“When statements are taken out of context, anything can be manipulated to serve an agenda,” the company told Bloomberg.

“Kaspersky Lab has always acknowledged that it provides appropriate products and services to governments around the world to protect those organizations from cyberthreats, but it does not have any unethical ties or affiliations with any government, including Russia.”

Kaspersky said he would allow the United States government examine the source code of his company’s products to prove Kaspersky Lab has no ties to the Russian government. The security firm’s CEO expressed willingness to comply with the U.S. government after his company has come under fire from some U.S. officials for what they perceive to be uncomfortably close connections between Kaspersky and the Kremlin.

“If the United States needs, we can disclose the source code,” Kaspersky told the Associated Press. “Anything I can do to prove that we don’t behave maliciously I will do it.” He also offered to testify before U.S. lawmakers.

Kaspersky’s apparent cooperation comes after increased scrutiny has been applied to his company. U.S. intelligence officials have advised Congress avoid using Kaspersky products, and lawmakers have started to weigh the possibility of banning the company from the Pentagon over fears of involvement from the Russian government.

The pressure on Kaspersky and his security firm escalated recently when the FBI reportedly visited the homes of more than one dozen U.S. employees of Kaspersky. The CEO confirmed those visits happened but he was not aware as to what the agency was pursuing.

According to Kaspersky, the visits will make it difficult for the company to maintain a relationship with the FBI, which it has done to serve as a go-between when cooperation is required by Russian and American law enforcement. “Unfortunately, now the links to the FBI are completely ruined,” he told the AP.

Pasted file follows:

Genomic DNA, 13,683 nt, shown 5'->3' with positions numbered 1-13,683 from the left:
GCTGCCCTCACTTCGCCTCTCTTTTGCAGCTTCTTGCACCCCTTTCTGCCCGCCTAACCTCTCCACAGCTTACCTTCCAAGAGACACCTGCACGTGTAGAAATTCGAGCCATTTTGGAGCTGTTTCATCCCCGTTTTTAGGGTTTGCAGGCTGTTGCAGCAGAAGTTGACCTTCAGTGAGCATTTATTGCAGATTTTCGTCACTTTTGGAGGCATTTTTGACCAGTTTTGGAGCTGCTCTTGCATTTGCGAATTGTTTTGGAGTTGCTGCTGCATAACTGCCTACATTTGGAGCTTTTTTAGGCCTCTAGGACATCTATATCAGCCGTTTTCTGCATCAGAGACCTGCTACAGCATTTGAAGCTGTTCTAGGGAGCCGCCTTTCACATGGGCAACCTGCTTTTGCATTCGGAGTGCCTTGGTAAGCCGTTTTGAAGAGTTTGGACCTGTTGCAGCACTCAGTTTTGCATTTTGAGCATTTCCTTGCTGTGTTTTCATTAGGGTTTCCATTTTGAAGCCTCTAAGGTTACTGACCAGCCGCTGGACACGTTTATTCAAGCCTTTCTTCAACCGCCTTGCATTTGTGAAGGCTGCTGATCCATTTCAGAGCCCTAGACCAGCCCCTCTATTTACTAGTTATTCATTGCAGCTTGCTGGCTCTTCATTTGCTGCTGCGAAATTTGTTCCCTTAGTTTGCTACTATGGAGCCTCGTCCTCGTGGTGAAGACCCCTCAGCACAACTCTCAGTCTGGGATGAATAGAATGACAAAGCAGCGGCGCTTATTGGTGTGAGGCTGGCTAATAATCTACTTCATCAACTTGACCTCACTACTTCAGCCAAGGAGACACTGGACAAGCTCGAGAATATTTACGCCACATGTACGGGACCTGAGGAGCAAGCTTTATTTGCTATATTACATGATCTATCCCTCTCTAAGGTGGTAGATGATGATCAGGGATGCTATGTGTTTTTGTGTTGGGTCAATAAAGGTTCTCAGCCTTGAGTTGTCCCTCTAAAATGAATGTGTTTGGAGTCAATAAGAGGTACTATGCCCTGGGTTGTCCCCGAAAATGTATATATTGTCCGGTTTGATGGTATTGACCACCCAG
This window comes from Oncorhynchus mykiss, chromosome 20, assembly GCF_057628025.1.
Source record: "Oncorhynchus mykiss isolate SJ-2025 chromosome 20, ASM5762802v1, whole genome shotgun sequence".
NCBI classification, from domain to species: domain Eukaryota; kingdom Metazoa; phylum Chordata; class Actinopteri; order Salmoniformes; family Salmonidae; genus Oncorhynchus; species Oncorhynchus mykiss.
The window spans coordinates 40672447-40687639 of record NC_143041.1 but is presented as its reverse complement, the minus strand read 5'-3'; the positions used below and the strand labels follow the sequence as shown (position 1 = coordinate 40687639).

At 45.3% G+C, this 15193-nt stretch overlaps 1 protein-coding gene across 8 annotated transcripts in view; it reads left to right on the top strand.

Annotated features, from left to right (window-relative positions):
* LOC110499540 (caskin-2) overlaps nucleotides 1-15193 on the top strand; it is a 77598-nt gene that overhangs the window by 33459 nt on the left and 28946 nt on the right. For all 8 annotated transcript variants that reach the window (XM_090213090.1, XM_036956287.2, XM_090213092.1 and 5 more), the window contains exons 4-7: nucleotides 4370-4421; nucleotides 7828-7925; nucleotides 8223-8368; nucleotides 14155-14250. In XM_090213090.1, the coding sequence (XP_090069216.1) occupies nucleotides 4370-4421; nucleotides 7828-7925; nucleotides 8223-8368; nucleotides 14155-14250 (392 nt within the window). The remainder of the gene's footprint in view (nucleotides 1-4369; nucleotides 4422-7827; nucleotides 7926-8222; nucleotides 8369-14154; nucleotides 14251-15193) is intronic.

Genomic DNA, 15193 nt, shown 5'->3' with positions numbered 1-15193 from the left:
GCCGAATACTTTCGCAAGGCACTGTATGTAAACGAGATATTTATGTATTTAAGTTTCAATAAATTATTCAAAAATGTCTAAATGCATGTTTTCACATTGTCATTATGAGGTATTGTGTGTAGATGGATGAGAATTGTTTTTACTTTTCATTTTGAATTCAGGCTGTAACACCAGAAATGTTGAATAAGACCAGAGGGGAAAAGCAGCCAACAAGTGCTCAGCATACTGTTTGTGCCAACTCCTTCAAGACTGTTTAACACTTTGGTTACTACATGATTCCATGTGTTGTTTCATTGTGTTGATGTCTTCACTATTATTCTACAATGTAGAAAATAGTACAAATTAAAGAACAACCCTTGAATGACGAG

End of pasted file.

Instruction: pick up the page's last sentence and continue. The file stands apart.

U.S. officials are concerned that Russian spies may attempt to target Americans and U.S.-based systems using Kaspersky Lab, a Russia-based cybersecurity firm, according to a report from ABC News. In secret memorandum described to ABC News and sent last month from the Senate Intelligence Committee to Director of National Intelligence Dan Coats and Attorney General Jeff Sessions, there is concern that Kaspersky Lab may be at risk of being compromised. The letter urged the intelligence community to address risks posed by the Russian-based security company. The memorandum reportedly considered the potential risk posed by Kaspersky products an “important national security issue.”

The Senate Intelligence Committee’s concerned is backed by the Department of Homeland Security, which issued a secret report on Kaspersky Lab to other government agencies in February. The FBI is also investigating ties between Kaspersky Lab and the Russian government, according to ABC News.

U.S. officials are reportedly concerned about the past of several Kaspersky Lab executives, who previously worked for Russian intelligence and military agencies. At the heart of the concern is that the security tools could potentially provide access to state-sponsored hackers, who could target individuals or larger entities that count on Kaspersky software.

The greatest risk, according to experts, is the possibility that Kaspersky Lab products help facilitate a Russian cyber attack aimed at power grids and other key areas of infrastructure within the U.S. Kaspersky, for its part, continues to hold that it does not have any “inappropriate” links with the Russian government and said its products are safe to use. “Kaspersky Lab does not develop any offensive techniques and has never helped nor will help any government in the world with their offensive efforts in cyberspace,” the company said in a statement.

Sergiy Korsunskyi